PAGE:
Battle lines form over Senate food safety bill to fine-tune ‘done deal'


p class="MsoNormal" style="mso-margin-top-alt:auto;margin-bottom:6.0pt">Battle lines form over Senate food safety bill to fine-tune ‘done deal'

By Jon H. Harsch

© Copyright Agri-Pulse Communications, Inc.

Washington, April 14 - One sign of intense interest in and likely swift passage of the Senate's Food Safety Modernization Act (S.510) is that senators and interest groups are lining up to ask for last-minute changes. In a press conference Wednesday, Sen. Jon Tester (D-MT) announced that to resolve “unique issues that face family food producers,” he is offering two amendments “to exempt small-scale businesses from expensive federal regulations and red tape.”

With the bill expected to be taken up by the full Senate next week, the bipartisan bill's sponsors have issued reassurances that the bill already contains provisions which will ensure that small-scale businesses will not be subjected to “expensive federal regulations and red tape.” A fact sheet on the bill includes these specific promises:

 Together we can feed the Bees

No Change in Agency for Regulated Foods
Only foods already regulated by the Food and Drug Administration (FDA) will be affected, maintaining the existing firewall between FDA and USDA regulated foods and agricultural products.

No Change in Definition of Facility
Under the Bioterrorism Act of 2002, certain food businesses were considered “facilities” and had to register with FDA. Farms and restaurants were exempted. If an entity does not need to register now, it will not need to register under S. 510. 

Flexibility for Small Businesses
Small businesses are given regulatory flexibility throughout S. 510. Small processors are given additional time to comply with new food safety practices and guidelines created by the bill.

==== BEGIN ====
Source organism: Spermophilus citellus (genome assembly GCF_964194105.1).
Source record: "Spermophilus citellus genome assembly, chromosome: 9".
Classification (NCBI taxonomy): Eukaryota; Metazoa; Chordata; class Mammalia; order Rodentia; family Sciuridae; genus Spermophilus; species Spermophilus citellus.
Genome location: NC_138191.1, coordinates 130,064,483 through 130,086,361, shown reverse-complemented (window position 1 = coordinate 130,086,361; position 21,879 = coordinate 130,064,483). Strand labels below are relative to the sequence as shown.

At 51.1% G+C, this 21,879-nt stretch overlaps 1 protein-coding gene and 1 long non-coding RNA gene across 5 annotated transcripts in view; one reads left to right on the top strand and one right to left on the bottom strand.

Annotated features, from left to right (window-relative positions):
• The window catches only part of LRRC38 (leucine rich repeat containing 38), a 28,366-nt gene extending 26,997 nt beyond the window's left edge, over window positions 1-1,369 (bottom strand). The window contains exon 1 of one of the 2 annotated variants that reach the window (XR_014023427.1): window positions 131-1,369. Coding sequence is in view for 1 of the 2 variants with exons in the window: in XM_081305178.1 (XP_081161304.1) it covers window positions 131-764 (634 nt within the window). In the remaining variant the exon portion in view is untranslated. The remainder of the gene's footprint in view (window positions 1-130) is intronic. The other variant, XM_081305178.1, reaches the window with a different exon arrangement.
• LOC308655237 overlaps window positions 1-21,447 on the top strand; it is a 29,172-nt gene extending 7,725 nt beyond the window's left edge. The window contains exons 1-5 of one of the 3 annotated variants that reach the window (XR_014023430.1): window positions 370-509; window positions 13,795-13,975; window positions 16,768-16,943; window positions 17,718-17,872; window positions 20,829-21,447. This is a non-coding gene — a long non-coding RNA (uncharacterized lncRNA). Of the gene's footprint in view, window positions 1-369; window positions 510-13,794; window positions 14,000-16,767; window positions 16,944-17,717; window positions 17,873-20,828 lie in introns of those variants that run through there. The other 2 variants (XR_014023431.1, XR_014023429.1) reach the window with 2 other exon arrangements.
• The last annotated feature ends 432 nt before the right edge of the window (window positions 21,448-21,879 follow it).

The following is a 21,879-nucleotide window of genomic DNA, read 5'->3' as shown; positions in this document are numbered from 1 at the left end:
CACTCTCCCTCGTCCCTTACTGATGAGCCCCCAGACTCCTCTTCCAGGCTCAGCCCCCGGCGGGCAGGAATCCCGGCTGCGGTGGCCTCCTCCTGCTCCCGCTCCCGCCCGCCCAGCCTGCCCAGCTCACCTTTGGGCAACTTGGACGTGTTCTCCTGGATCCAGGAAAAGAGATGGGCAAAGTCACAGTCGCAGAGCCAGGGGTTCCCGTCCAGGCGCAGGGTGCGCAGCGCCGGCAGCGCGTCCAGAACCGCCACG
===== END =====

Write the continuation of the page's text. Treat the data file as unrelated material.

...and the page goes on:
Produce Safety Standards
The legislation gives FDA the authority, working with USDA, to develop science-based standards for the safe production and harvesting of fruits and vegetables. Priority is given to specific fruits and vegetables with the highest risk of causing foodborne illness. Flexibility is given for different growing, production, and harvesting techniques.

The bill requires FDA to coordinate with the extension activities of USDA's National Institute of Food and Agriculture (NIFA) in educating growers and small processors about any new required practices.

To trace back potentially unsafe food in the event of a foodborne illness outbreak, farms and small businesses that are not food facilities may satisfy traceability requirements with records kept in “the normal course of business.”

Regulatory Flexibility for Organic Foods
The bill gives consideration to “the unique agricultural practices and requirements of organic foods.”

Farmers Markets, Cottage Industries and Direct Farm-to-Market Sales
Small entities that produce food for their own consumption or market directly to consumers, or restaurants are not subject to registration or new recordkeeping requirements. This exemption covers food sold through farmers' markets, bake sales, public events and organizational fundraisers. 

Despite such reassurances, Senator Tester said Wednesday that “dangerous food-borne outbreaks don't start with family agriculture. Food produced on that scale shouldn't be subject to the same expensive federal regulations as some big factory that mass produces food for the entire country.” Tester maintains that the bill would add a new layer of regulation to even the smallest food producers and that “The same rules that would apply to large, corporate food companies would also apply to family food producers across Montana and rural America, which are already regulated at the state and local level.”

According to Tester, “When you buy some vegetables or a jar of jam from your local farmers' market, you're buying the cleanest, freshest, healthiest food available, directly from the producer. Family farms and ranches have enough hurdles to jump over just trying to make a living. They don't need expensive, redundant regulation that could put them out of business.”

Tester's two amendments are intended to make sure the following food producers will only be subject to state and local regulation, “not to new expensive federal regulations designed for industrial food factories”:

·        “Producers that add value to food through processing and whose adjusted gross income is less than $500,000 per year;”

·        “Producers who sell their food directly to market (such as farmers' markets).”

Tester said he welcomes the goals of the overall bill, but warns against over-regulation of small, local producers.

To read the text of Tester's two amendments, go to: and

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